In a mouse model, researchers found that TRAIL-R2 inhibition prevented bone metastases, suggesting a possible therapeutic strategy for breast cancer patients.
Using a mouse model of breast cancer, German researchers found that inhibition of TRAIL-R2 (TNF-related apoptosis inducing ligand receptor 2) expression impaired the formation of bone metastases and could be a promising therapeutic strategy for patients with breast cancer.
Results of the study were published in the April 20 issue of Oncotarget.
“Approximately 70% of breast cancer patients in advanced tumor stages will develop metastases in the skeleton, which may cause clinically relevant morbidities such as chronic bone pain, pathological fractures, neurological compression syndromes, or severe hypercalcemia,” wrote study authors led by Hendrik Fritsche, of the division of molecular oncology at the Institute for Experimental Cancer Research, University of Kiel, Kiel, Germany. “While expression of TRAIL-R2 was shown to correlate with unfavorable prognostic markers in primary breast tumors, the impact of TRAIL-R2 in the metastatic behavior of breast cancer cells has not yet been addressed.”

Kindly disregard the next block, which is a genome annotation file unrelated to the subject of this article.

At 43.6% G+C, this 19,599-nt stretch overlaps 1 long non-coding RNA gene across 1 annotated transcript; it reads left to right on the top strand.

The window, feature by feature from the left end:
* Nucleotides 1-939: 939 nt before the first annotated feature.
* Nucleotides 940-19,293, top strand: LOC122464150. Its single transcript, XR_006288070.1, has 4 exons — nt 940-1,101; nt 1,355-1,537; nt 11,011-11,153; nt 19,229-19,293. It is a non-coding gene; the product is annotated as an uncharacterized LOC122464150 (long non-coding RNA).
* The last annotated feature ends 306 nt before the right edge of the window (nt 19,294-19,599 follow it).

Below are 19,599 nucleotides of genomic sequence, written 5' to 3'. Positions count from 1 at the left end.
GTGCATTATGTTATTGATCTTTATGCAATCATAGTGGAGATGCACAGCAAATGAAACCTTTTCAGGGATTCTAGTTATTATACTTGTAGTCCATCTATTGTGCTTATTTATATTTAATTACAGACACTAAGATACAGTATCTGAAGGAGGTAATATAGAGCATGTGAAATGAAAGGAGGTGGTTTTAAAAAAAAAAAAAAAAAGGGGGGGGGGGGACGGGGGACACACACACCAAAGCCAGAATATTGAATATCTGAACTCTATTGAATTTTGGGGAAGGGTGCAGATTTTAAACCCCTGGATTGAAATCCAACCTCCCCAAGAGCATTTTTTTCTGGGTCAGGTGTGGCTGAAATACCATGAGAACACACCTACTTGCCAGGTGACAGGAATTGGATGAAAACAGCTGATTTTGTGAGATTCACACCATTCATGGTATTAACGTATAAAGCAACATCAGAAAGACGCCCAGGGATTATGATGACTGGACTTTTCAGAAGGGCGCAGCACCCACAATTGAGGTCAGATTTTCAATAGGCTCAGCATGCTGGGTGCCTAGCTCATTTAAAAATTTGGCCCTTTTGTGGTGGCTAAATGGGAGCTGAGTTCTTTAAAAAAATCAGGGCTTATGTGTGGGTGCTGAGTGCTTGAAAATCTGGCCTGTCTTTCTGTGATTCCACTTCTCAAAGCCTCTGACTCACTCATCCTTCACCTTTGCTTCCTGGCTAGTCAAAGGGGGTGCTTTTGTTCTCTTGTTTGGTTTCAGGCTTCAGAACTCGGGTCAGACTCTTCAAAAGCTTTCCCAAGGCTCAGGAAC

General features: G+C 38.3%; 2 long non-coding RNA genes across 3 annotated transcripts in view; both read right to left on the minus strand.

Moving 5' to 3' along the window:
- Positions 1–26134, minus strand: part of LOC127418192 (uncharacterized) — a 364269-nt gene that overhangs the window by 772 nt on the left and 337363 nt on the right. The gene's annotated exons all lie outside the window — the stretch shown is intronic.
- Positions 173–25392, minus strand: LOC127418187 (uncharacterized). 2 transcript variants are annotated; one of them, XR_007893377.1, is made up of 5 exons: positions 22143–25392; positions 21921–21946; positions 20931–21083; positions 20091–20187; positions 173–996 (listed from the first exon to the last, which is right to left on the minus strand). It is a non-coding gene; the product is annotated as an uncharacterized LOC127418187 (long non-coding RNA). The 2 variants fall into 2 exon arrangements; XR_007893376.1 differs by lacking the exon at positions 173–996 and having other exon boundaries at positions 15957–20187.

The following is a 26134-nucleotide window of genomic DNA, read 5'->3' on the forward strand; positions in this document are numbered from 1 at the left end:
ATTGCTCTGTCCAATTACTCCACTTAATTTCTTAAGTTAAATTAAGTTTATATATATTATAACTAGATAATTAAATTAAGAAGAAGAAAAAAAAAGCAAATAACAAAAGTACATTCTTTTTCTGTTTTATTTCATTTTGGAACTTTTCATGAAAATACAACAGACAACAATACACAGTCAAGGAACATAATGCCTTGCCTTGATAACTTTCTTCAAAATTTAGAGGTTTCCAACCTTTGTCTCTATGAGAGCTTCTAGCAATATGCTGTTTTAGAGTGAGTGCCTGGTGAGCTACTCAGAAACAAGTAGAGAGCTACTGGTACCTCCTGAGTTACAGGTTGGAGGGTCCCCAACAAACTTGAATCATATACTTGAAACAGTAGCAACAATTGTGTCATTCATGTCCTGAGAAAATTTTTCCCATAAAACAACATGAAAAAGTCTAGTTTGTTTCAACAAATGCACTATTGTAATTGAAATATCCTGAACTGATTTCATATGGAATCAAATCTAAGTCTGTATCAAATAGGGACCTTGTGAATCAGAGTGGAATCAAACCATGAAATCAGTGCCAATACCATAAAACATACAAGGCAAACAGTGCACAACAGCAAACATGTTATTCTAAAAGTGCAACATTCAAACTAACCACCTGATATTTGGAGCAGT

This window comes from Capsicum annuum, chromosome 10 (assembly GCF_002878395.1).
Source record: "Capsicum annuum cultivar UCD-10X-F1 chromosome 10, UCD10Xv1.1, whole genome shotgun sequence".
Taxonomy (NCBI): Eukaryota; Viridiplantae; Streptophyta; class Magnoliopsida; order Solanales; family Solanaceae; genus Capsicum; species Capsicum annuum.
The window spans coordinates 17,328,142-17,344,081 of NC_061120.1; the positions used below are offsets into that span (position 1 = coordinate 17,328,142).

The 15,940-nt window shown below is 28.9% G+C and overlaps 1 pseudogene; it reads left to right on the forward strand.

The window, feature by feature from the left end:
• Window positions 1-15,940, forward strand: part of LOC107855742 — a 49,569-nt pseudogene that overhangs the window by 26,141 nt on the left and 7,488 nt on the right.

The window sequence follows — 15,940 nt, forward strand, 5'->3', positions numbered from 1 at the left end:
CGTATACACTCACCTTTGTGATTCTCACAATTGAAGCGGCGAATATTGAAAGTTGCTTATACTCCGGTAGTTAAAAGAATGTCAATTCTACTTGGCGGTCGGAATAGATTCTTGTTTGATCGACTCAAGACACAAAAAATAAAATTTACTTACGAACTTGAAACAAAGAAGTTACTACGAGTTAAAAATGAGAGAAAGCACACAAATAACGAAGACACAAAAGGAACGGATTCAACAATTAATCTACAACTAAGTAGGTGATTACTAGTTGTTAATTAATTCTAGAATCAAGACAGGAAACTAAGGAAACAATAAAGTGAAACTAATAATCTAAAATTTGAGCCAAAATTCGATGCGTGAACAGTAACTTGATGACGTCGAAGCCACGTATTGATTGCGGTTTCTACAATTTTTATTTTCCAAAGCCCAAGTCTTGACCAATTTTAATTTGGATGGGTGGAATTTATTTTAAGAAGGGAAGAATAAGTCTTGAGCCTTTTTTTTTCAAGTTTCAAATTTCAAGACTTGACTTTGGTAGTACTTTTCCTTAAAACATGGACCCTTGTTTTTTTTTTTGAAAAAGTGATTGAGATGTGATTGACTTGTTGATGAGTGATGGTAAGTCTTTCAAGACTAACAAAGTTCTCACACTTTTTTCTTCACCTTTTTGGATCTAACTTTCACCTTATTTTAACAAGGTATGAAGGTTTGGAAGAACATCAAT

In order to evaluate the role of TRAIL-R2 in bone metastasis, the researchers used a “bone seeking” variant, MDA-MB-231-BO, of the breast cancer cell line MDA-MB-231. Control cells and cells with reduced TRAIL-R2 expression were injected intracardially into SCID-beige mice.
Bone metastases developed in 73% of mice injected with control cells. By comparison, bone metastases developed in only 30% of mice injected with cells that had reduced TRAIL-R2 expression-on average, these mice had smaller tumors and there were fewer tumors per mouse.
Though TRAIL-R2 inhibition reduced bone metastases in mice injected with MDA-MB-231-BO cells, the researchers noted that once tumors started to grow in the bone marrow, the impact of TRAIL-R2 inhibition on tumor progression was less profound. This suggests that TRAIL-R2 knockdown prevents the tumor cells from spreading to the bone marrow in the first place, rather than preventing the growth of tumor cells already within the bone marrow.
“Our results suggest that targeted therapies aimed at decreasing the levels of TRAIL-R2 in primary breast carcinomas and/or circulating tumor cells may represent a promising therapeutic strategy for reducing the risk of breast cancer patients to relapse with bone metastases,” wrote the authors. “In addition, future studies may reveal TRAIL-R2 status to have a prognostic or predictive marker for high-risk patients of developing skeletal events.”